Experts: No Proof Gum Disease Causes Heart Disease
New Statement by the American Heart Association Stirs Controversy
Statement Stirs Controversy
Other experts, however, say they were confused by the new statement.
"I think it's a bit dangerous," says Suzanne Steinbaum, MD, a preventive cardiologist at Lenox Hill Hospital in New York. "What they're really saying is that maybe it wasn't that poor dental hygiene is associated with heart disease; it's more that the risk factors are similar, and therefore we're seeing a connection."
But "how much does it matter?" she says, given that people still need to take care of their gums for other reasons.
And other experts said they felt the conclusions of the review were being misinterpreted.
Kenneth S. Kornman, DDS, PhD, editor of the Journal of Periodontology, said the review found that there is an independent association between heart disease and gum disease. That means that people who have one are also more likely to have the other. That's true even if they don't smoke or have diabetes, two things that are known to drive up the risk for heart and gum disease. It's not yet known why the two frequently occur together.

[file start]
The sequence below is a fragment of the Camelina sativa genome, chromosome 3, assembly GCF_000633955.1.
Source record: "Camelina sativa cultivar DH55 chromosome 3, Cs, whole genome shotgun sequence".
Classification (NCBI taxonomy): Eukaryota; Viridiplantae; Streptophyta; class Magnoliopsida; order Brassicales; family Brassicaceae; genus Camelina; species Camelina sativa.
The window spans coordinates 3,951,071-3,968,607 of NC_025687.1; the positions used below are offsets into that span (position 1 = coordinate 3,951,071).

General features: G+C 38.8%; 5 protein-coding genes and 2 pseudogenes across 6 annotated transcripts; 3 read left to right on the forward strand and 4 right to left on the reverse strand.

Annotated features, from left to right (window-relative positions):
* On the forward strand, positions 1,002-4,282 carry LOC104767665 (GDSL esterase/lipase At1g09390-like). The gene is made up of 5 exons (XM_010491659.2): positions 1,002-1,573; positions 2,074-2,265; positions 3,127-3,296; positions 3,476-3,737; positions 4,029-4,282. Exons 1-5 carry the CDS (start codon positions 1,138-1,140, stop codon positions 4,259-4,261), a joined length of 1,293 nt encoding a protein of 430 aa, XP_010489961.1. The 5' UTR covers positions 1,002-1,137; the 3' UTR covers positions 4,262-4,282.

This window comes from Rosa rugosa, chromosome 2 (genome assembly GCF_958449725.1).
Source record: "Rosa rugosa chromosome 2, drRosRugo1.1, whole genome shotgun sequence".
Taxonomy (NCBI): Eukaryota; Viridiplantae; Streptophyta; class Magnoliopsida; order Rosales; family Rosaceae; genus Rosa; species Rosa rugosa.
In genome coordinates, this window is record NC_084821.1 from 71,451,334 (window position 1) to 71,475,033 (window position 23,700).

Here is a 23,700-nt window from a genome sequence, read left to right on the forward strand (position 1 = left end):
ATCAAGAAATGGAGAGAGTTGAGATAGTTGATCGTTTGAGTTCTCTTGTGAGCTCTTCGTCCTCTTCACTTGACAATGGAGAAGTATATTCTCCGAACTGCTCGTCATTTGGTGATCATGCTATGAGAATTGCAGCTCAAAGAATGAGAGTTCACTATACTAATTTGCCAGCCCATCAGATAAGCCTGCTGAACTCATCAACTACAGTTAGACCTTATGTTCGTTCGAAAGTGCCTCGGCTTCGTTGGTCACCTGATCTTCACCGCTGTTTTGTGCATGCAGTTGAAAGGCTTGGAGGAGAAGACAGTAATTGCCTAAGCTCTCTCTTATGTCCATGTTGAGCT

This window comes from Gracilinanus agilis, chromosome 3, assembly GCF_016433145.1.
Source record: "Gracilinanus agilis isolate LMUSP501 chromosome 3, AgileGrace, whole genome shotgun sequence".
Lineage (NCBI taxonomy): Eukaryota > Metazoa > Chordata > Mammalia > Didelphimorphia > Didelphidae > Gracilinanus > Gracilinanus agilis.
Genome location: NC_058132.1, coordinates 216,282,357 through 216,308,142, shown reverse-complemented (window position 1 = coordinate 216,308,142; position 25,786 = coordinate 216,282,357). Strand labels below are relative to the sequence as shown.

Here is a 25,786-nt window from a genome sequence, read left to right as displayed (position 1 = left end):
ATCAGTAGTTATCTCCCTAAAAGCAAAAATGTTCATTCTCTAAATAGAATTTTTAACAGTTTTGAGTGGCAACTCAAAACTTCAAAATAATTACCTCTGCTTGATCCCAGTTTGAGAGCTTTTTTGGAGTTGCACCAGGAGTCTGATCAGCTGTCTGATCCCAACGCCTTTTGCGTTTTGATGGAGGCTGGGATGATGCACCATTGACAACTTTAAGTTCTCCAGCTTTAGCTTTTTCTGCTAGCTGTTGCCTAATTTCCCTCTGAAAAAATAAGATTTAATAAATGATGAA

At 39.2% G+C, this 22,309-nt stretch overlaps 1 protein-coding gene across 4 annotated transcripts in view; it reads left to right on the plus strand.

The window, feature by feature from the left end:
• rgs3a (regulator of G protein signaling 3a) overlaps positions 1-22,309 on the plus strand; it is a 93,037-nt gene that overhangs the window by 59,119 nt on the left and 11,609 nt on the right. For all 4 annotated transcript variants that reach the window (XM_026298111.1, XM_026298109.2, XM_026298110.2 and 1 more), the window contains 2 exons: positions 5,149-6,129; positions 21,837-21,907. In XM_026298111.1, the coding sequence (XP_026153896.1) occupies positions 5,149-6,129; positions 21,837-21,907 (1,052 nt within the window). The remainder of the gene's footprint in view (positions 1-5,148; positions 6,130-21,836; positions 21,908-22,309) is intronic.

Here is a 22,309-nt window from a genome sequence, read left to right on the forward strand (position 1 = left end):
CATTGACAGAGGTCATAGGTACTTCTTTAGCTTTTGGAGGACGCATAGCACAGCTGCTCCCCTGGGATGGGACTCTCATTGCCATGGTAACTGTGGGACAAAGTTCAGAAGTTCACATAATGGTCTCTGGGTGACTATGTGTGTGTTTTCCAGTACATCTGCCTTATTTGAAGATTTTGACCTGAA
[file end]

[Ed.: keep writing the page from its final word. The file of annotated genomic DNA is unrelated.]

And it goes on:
He said it's also true that there's no evidence to show that gum disease causes heart disease, but that's because studies that could prove that have not been done.
"We have to be careful," Kornman says. "We don't want to say to the public, [gum disease] doesn't cause heart disease. The fact is that we don't know."
Still, Lockhart says people deserve to understand that the benefits of treating gum disease may be more limited than they had believed.
"We have to tell patients what we know and not what we think," he says.